SEHN

Visionary Science, Ethics, Law and Action in the Public Interest

Moral Injuries and the Environment: Healing the Soul Wounds of the Body Politic

Carolyn Raffensperger

By Carolyn Raffensperger

I have a hypothesis about the lack of public support for environmental action. I suspect that many people suffer from a sense of moral failure over environmental matters. They know that we are in deep trouble, that their actions are part of it, but there is so little they or anyone can do individually. Anne Karpf writing about climate change in the Guardian said this: “I now recycle everything possible, drive a hybrid car and turn down the heating. Yet somewhere in my marrow I know that this is just a vain attempt to exculpate myself – it wasn’t me, guv.”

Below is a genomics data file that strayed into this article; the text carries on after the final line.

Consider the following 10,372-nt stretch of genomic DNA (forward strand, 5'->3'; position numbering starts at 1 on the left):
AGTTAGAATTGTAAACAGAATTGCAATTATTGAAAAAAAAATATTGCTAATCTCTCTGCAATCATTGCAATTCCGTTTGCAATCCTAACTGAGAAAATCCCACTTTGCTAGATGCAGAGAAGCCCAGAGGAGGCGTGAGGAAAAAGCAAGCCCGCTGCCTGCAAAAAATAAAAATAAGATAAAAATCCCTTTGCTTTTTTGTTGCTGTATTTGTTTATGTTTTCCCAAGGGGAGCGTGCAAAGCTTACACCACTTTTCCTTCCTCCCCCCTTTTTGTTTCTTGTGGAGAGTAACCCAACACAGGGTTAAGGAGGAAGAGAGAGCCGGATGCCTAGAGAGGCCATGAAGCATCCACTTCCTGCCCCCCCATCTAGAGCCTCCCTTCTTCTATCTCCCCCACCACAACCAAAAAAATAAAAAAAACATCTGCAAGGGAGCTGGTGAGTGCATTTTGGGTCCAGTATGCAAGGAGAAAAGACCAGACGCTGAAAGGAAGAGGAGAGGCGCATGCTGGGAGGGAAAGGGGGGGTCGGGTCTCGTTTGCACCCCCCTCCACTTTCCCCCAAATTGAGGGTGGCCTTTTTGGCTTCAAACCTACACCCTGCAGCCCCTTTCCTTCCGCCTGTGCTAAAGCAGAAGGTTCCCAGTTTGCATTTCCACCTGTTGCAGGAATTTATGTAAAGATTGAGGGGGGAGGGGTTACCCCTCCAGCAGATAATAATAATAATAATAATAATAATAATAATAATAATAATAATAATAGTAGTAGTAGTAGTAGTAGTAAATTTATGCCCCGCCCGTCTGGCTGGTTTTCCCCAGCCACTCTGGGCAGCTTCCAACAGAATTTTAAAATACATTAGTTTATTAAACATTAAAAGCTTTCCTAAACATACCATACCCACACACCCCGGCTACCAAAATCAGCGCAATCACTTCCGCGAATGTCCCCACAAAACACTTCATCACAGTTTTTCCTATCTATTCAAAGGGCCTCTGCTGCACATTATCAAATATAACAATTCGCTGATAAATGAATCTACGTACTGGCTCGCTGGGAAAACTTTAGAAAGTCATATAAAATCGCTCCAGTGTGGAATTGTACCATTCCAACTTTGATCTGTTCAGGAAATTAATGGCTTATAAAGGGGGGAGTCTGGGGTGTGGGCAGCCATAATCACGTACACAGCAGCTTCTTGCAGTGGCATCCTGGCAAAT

To fully acknowledge our complicity in the problem but to be unable to act at the scale of the problem creates cognitive dissonance. Renee Aron Lertzman describes this as “environmental melancholia”, a form of hopelessness.  It is not apathy.  It is sorrow. The moral failure and the inability to act leads to what some now identify in other spheres as a moral injury, which is at the root of some post-traumatic stress disorders or ptsd.

The US military has been investigating the causes of soldiers’ ptsd because the early interpretations of it being fear-based didn’t match what psychologists were hearing from the soldiers themselves. What psychologists heard wasn’t fear, but sorrow and loss. Soldiers suffering from ptsd expressed enormous grief over things like killing children and civilians or over not being able to save a fellow soldier. They discovered that at the core of much of ptsd was a moral injury, which author Ed Tick calls a soul wound.